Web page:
Chipped Thrift Store Treasures: Celebrating the Beauty of Imperfection

Do you ever buy chipped things? I used to have a horror of anything that wasn’t perfect and whole, but now I embrace the odd chip, scratch or dent as long as it doesn’t detract from the look of a piece.

Herewith, a showcase of some chipped things I love.

I bought this large ceramic vase for ten dollars at my local thrift store / op shop. It’s very heavy – it’s  been fired in a kiln, and has a lovely glaze. I’m not sure of the level of skill of the person who produced it – there is no identifying signature at the bottom – but the glazing and colour are very soothing. I discovered there were chips on the inside of the rim when I got it home, but they’re not that visible so I’m not too worried about them.

I bought this decorative vase from an op shop for about ten dollars, but didn’t realise the sculpted flower on the top right was chipped; it's difficult to notice. Still I love the detail so much I don’t really care.

This cement (I assume) pot was bought at a garage sale for a couple of bucks – I really should keep some sort of record of prices I pay for things – and the sculpture that makes up the rim is chipped. It’s really supposed to have a plant sitting in it but instead it sits happily enough in the corner of my bathroom to the right of the vanity basin, slowly accumulating black mould (which I recently scrubbed off it so it’s not looking too bad). It has a kind of decadent Roman, neoclassical feel to it.

I bought this picture from the Brotherhood op shop in Bentleigh. It was very shabby chic when I bought it (shabby being the operative word) but is now even shabbier after a piece of the frame on the lower left-hand side fell out a few months ago. I suppose I could mend it with suitable glue – I tell myself the missing piece simply adds to the olde worlde appearance.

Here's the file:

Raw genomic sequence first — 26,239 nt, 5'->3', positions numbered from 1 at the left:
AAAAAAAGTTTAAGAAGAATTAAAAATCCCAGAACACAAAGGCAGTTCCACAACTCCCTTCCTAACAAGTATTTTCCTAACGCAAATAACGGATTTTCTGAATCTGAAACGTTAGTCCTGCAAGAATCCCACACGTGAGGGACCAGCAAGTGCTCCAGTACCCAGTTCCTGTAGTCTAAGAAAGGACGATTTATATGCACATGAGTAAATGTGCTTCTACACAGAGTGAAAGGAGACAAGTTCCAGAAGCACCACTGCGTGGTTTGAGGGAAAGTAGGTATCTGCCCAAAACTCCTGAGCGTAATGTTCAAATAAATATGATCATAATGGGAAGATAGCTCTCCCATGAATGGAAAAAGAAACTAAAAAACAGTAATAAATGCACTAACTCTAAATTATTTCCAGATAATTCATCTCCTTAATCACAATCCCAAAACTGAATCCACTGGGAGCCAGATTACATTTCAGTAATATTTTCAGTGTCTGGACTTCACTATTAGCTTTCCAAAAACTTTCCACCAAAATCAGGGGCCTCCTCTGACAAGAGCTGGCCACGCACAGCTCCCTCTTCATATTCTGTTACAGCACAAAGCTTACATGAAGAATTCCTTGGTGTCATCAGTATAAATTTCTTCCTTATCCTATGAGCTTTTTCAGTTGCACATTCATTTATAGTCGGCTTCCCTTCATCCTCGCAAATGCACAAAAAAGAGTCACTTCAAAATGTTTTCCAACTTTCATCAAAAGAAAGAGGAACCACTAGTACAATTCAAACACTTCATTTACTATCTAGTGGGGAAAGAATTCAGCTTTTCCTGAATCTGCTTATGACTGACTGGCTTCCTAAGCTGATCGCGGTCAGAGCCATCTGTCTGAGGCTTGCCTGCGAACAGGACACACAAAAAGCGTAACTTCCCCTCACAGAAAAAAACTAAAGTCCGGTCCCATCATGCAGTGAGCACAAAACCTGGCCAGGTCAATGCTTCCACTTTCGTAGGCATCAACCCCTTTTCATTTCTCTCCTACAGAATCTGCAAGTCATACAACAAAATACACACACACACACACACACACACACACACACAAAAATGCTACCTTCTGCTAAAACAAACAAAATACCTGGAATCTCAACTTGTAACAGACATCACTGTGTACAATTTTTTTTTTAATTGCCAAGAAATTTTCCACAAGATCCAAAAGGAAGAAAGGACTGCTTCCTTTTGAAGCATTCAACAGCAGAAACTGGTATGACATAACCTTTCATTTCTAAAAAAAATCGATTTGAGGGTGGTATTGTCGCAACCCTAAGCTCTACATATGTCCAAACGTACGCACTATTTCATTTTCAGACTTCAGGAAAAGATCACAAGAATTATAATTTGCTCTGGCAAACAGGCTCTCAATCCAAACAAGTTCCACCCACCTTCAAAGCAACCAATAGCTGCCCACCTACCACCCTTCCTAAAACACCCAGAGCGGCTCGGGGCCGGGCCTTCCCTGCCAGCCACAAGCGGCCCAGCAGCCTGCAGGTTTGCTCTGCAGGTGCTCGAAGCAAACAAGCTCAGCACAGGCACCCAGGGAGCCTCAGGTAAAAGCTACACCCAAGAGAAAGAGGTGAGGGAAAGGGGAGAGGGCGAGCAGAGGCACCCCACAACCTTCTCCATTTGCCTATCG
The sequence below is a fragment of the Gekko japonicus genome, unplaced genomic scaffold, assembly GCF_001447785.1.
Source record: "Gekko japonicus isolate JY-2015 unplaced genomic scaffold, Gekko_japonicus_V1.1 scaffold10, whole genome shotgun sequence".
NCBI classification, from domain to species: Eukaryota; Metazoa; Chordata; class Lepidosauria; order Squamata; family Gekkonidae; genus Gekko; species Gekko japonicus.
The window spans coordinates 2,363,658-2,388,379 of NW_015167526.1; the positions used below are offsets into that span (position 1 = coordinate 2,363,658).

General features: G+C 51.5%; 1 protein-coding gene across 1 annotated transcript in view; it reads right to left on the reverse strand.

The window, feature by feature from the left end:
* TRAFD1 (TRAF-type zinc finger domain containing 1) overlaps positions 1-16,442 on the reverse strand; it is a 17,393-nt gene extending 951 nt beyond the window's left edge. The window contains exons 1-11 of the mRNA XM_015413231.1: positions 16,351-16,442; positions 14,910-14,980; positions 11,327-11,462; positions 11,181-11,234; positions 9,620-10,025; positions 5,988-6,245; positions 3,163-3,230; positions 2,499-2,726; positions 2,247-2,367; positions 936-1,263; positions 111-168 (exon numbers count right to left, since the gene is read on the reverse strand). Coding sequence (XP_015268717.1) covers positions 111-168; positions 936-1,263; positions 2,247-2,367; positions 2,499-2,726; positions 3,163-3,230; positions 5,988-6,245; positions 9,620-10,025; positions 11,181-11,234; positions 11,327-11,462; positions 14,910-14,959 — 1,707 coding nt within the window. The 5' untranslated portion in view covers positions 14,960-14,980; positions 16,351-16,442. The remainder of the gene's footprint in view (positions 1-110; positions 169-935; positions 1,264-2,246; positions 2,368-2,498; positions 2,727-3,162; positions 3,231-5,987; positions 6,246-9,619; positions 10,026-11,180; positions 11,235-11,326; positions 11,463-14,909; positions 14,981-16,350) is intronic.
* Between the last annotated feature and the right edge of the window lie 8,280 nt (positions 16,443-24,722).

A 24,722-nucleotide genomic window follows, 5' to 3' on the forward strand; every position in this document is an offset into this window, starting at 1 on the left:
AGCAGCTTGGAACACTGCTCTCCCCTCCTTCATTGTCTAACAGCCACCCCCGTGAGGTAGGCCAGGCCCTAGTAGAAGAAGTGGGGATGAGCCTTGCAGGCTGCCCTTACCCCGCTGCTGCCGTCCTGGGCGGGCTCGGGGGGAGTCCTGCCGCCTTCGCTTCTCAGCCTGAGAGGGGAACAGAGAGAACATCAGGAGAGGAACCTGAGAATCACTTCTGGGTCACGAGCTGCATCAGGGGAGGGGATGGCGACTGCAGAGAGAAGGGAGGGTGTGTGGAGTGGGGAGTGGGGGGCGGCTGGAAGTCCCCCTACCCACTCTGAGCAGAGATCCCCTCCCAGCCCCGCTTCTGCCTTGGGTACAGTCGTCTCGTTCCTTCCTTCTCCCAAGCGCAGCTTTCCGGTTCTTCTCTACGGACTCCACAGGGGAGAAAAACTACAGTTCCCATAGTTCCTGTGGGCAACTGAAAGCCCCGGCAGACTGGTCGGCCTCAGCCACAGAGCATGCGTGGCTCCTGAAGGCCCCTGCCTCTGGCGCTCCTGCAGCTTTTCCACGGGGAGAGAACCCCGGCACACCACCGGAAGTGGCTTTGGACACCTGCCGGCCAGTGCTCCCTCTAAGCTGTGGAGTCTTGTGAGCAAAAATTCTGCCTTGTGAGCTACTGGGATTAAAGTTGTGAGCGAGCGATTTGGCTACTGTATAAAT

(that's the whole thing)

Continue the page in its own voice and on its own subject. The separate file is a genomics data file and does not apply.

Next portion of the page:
This little birdie sits on my front porch. Because its tail was already chipped it cost about four bucks at a local garden centre. It sits precariously on narrow little toes and I chipped its little beak once, when I tipped it over accidentally. I feared it would be useless but somehow it still retains its birdiness.

It’s easier to accept imperfections in something that has always been imperfect. When a possession we’re invested in gets chipped or dented, it’s as if the ego itself sustains the injury.

Then gradually the change becomes incorporated, and we stop seeing it and feeling it. It's like a tiny scar, reminding us of all the injuries, bruises and deeper wounds we ourselves have sustained. It also reminds us that imperfection is the essence of beauty, life and growth.

Until next time!
If you enjoyed this blog entry you might also like: In with the Old and Out with the New - Shopping and the Search for Perfection. 

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